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About Friends of Bogardus Plaza


Our Job

We are a donation-supported, volunteer-run 501c3 nonprofit organization that manages and maintains Bogardus Plaza, a public pedestrian plaza on Hudson Street between Reade and Chambers streets.


Our Mission 

The mission of the Friends of Bogardus Plaza is to foster community interaction in lower Manhattan by managing a space that is accessible to all, well maintained, and enriched by year-round free programming.


Our Board

Victoria Weil


Andrea Pivnick

Vice President

Sangeeta Prasad


Judith Roberts


Max Cohen

Nadine Ebersole

Michael Newburger

Eve Herzog Robbins

Alexander Stamatiadis

RuthAnne Visnaukas

History of Bogardus Plaza


Who is James Bogardus?

Bogardus Garden was named after renowned 19th-century pioneer of cast-iron architecture, James Bogardus. It was the success of Bogardus’ cast-iron structures that ultimately lead to the widespread adoption of steel frame building construction still used in modern-day skyscrapers­.  In the 1970s and 80s, Bogardus’ work garnered a following of local cast-iron enthusiasts including famed preservationist, Margot Gayle. Gayle hosted walking tours throughout lower Manhattan originating from this once small, concrete traffic island she later lobbied to have named in Bogardus' honor.

From Triangle to Garden

Over the years, with the help of several different community groups and volunteers, the once litter-filled traffic triangle bearing Bogardus’ name was transformed into a gated garden that thrived throughout the 1980s and 1990s. But by the early 2000s, the garden became a neglected space filled with trash, weeds and rodents.  Many of the original volunteers that had lobbied to create the garden had since moved out of the neighborhood and community at large was unaware that the site was not the responsibility of the city. That's when Friends of Bogardus Plaza (FBP) formed a 501c3 organization and took over the management of the site and began developing plans to increase community engagement and revitalize the space.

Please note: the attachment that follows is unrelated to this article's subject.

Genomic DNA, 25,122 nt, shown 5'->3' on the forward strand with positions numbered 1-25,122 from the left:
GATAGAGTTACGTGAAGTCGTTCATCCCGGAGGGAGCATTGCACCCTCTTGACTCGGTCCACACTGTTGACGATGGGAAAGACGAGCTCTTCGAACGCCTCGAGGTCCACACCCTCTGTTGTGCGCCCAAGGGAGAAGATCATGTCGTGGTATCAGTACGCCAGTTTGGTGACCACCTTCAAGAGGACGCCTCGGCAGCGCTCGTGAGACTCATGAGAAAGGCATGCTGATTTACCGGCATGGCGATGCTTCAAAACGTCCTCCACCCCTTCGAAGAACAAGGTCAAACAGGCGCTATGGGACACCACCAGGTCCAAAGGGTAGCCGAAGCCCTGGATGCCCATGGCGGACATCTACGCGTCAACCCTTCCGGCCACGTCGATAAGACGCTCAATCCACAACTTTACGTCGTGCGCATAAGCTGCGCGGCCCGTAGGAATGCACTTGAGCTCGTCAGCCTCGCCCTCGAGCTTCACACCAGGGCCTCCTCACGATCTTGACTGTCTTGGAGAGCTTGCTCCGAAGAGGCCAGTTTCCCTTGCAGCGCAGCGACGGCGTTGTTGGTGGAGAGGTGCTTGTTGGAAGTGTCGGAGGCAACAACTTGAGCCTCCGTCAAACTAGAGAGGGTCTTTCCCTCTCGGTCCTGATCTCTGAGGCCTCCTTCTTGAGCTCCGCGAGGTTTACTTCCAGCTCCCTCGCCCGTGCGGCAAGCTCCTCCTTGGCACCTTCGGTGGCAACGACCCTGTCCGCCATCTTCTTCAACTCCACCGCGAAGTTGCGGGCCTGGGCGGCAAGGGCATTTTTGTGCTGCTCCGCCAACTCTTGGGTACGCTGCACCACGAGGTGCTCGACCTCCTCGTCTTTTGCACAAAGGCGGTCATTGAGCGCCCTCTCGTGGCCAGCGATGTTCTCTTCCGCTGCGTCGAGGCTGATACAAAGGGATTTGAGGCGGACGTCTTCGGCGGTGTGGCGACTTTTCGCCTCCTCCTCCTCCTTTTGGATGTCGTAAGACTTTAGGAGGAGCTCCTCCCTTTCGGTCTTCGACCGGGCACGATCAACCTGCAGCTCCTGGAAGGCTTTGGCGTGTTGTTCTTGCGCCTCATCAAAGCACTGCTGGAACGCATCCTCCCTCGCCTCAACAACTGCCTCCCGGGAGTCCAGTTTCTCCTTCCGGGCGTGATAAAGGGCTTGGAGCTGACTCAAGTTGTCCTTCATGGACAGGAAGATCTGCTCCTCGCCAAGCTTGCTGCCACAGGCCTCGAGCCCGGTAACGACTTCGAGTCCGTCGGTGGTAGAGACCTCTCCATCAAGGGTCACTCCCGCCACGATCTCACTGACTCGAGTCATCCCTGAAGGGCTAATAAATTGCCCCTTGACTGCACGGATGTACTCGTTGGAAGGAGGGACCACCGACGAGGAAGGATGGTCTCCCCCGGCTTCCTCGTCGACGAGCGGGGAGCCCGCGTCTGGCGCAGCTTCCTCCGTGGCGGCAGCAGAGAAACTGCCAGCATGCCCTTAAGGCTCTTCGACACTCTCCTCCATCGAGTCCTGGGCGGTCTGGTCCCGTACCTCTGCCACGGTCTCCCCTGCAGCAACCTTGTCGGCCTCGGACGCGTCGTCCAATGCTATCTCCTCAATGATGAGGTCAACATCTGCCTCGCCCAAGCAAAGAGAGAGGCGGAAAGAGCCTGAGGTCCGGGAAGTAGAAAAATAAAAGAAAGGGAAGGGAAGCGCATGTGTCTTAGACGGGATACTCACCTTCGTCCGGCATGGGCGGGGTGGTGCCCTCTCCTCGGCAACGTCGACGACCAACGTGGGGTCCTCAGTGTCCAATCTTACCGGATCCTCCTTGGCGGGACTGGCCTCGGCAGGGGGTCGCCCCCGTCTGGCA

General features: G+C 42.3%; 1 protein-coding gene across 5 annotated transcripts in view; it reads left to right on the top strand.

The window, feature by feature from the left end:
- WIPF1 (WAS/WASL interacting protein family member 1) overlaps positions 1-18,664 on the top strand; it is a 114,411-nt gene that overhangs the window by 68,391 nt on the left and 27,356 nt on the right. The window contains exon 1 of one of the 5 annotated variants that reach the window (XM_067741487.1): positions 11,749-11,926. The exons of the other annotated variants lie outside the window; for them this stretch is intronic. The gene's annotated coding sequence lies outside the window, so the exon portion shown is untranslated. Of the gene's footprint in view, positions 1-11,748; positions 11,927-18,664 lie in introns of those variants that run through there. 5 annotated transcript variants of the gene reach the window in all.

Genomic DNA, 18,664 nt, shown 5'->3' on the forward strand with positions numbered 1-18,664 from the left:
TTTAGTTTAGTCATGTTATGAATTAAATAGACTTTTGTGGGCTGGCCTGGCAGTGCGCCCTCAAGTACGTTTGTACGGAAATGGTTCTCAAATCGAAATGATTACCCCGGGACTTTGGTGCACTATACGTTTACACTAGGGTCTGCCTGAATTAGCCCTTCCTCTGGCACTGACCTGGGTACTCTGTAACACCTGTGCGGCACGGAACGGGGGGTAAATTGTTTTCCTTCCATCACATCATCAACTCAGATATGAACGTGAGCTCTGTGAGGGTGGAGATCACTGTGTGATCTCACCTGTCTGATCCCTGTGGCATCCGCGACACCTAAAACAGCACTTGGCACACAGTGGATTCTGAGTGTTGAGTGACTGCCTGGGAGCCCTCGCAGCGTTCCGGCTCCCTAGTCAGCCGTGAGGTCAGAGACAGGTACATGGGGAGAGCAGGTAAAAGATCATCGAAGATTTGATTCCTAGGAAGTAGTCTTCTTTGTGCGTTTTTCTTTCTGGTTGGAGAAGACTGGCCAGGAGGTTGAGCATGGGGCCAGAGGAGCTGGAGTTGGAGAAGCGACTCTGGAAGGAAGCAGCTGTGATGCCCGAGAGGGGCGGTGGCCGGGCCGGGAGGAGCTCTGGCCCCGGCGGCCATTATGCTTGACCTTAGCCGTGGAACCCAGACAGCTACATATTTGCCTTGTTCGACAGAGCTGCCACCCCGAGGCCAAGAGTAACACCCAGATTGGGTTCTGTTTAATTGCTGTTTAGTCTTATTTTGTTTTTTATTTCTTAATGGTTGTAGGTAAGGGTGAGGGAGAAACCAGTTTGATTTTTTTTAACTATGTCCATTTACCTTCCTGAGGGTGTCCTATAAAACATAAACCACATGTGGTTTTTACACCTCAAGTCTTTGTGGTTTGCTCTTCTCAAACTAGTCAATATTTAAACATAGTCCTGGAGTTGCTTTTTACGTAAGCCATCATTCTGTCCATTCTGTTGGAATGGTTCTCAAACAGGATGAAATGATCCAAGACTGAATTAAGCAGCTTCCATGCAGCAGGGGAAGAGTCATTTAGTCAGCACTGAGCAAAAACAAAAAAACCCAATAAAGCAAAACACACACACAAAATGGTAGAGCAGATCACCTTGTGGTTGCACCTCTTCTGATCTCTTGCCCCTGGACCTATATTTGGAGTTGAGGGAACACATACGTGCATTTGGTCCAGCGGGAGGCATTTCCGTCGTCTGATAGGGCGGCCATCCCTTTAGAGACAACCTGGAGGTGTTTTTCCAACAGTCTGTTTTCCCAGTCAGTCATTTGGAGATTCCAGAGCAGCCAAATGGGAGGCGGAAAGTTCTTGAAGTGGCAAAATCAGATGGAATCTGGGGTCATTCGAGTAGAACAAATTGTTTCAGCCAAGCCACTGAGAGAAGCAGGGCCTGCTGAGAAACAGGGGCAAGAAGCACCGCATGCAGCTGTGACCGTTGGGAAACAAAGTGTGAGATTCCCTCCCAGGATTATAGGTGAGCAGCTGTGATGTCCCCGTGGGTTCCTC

From Garden to Plaza

In 2010, when FBP found out that the NY Department of Transportation (DOT) planned to close the street adjacent to the garden (Hudson St. between Reade and Chambers streets) for a 3-year-long reconstruction project, the group became worried. The small stretch of Hudson Street adjacent to the garden was about to become a holding area for construction equipment and Port-o-Potties. Instead, FBP propsoed that the DOT transform the street into a temporary pedestrian plaza. With tables, chairs and planters provided by DOT, plus donations from the community and local businesses, FBP created a temporary plaza. FBP maintained the site and hosted free community events each spring and fall for the duration of the city's construction project. In 2011, Community Board 1 voted to make the plaza a permanent part of the community and FBP embarked on what would become a decade-long campaign to redesign and reconstruct the plaza into a purpose-built public space with more greenery, seating and 24-hour lighting.

Plaza Fall.jpeg

The Plaza Redesign 

In 2020, after successfully fundraising nearly $2M and 2 years of construction delays, the newly designed plaza reopened to the public. The plaza's $85,000/year maintenance costs remain the sole responsibility of FBP. Every aspect of the plaza's upkeep– from its daily set up and break down to twice-daily cleaning and trash removal, to seasonal plantings and garden care– is funded by donations and managed by FBP's small team of volunteers and vendors.  In the spring of 2022 they welcomed Z*EATZ, a food and beverage kiosk which off sets some of the maintenance costs.  In addition, Friends of Bogardus Plaza host free, family-friendly events throughout the year to help build community awareness of the plaza and its on-going need for local support.  FBP is constantly developing new ways to build interest in the plaza and is eager for new neighbors to join its efforts. If you'd if you'd like to support FBP, please consider making a donation today and/or volunteering .

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